Satoshi Ikeuchi, Professor, Religion and Global Security, University of Tokyo

Japanese Foreign Minister Toshimitsu Motegi is reportedly considering a tour in the Middle East in this month, across the opposing camps of the region. The expected itinerary, still under the consideration and partially reported, includes Iran and Israel, amid the undeclared but alleged “shadow war” between two countries at the sea.

Foreign Minister Motegi’s visit also includes Egypt on the one hand and Turkey and Qatar on the other. Jordan and the West Bank are also included in the planned visit, since peace and prosperity for the Palestine people is still high on the agenda of Japan’s Middle East diplomacy.

The Middle East is full of unseen fissures and boundaries. Japan, as an outsider from the crisscrossing conflicts without having any colonial past in the Middle East, dares to overstep the dividing line every now and then talking to both sides of the confrontation.

Japan’s desire to be an honest peace mediator in the Middle East often push it to the middle of the crossfire. At the time of the former Prime Minister Shinzo Abe’s high-profile visit to Iran and the meetings with the Supreme Leader Khamenei and the then President Rouhani in June 2019 coincided with mysterious attacks to tankers on June 13, including one owned by a Japanese company, navigating off the coast of the Arabian Peninsula at the Gulf of Oman. The spectacular video-footage of the Japanese tanker Kokuka Courageous spewing black smoke on the day when Japanese Prime Minister was meeting with the Supreme Leader has clearly shown how it is difficult to place itself as a neutral intermediary in the Middle East.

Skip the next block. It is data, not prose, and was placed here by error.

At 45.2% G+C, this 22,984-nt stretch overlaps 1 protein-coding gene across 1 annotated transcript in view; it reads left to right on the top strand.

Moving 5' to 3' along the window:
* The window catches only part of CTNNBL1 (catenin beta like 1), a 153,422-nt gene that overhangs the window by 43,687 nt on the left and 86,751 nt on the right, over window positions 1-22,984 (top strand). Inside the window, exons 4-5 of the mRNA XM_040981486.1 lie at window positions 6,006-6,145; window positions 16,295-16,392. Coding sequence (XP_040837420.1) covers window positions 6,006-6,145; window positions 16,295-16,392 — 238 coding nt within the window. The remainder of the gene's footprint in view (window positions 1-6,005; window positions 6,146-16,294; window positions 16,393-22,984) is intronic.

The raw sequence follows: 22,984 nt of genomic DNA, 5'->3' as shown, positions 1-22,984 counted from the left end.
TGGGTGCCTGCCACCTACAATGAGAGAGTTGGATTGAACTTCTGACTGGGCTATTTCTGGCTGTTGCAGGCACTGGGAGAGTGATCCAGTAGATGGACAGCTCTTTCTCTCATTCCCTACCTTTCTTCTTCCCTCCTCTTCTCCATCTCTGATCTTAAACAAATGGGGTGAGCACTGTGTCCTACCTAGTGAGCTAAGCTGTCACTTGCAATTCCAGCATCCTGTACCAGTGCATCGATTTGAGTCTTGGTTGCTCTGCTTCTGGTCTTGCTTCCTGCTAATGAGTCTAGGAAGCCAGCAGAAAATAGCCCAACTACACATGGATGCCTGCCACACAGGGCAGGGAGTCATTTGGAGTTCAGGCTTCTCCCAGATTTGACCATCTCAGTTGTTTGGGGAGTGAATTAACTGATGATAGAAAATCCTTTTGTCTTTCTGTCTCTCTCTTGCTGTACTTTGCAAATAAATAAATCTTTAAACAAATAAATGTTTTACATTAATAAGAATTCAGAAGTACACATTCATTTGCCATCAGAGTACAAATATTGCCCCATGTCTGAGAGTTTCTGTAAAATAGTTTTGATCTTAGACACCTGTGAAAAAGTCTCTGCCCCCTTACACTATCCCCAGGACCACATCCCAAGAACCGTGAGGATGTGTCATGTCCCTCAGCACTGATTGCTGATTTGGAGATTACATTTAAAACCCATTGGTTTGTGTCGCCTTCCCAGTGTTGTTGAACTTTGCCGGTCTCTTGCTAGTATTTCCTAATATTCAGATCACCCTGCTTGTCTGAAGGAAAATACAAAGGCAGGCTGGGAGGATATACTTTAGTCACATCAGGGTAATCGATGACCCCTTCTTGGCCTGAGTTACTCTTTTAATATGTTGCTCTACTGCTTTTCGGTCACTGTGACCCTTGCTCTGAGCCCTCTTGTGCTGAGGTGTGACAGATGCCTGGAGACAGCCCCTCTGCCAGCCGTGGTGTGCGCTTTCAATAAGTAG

This time, right before the inception of the intended trip by Japanese Foreign Minister to the Gulf, a Japanese-owned ship named Mercer Street was hit by a drone attack on July 29 in the Gulf of Oman again, which killed two crews. Iran’s Islamic Revolutionary Guard Corps is accused by the western countries to have perpetrated this attack but denied so far.

The ship is operated by a U.K. company Zodiac Maritime which turned out to be owned by an Israeli business tycoon Eyal Ofer, who, in the past, was known to have business operations with Iran despite the strong call by Israeli government to impose sanctions on Iran. Japanese are again impressed by the complexity of Middle Eastern politics and society.

All may have been just a coincidental series of unfortunate events under the circumstances of longstanding disagreements and confrontations, but many in Japan will see a deliberate act of sabotage of any outside effort of mediation.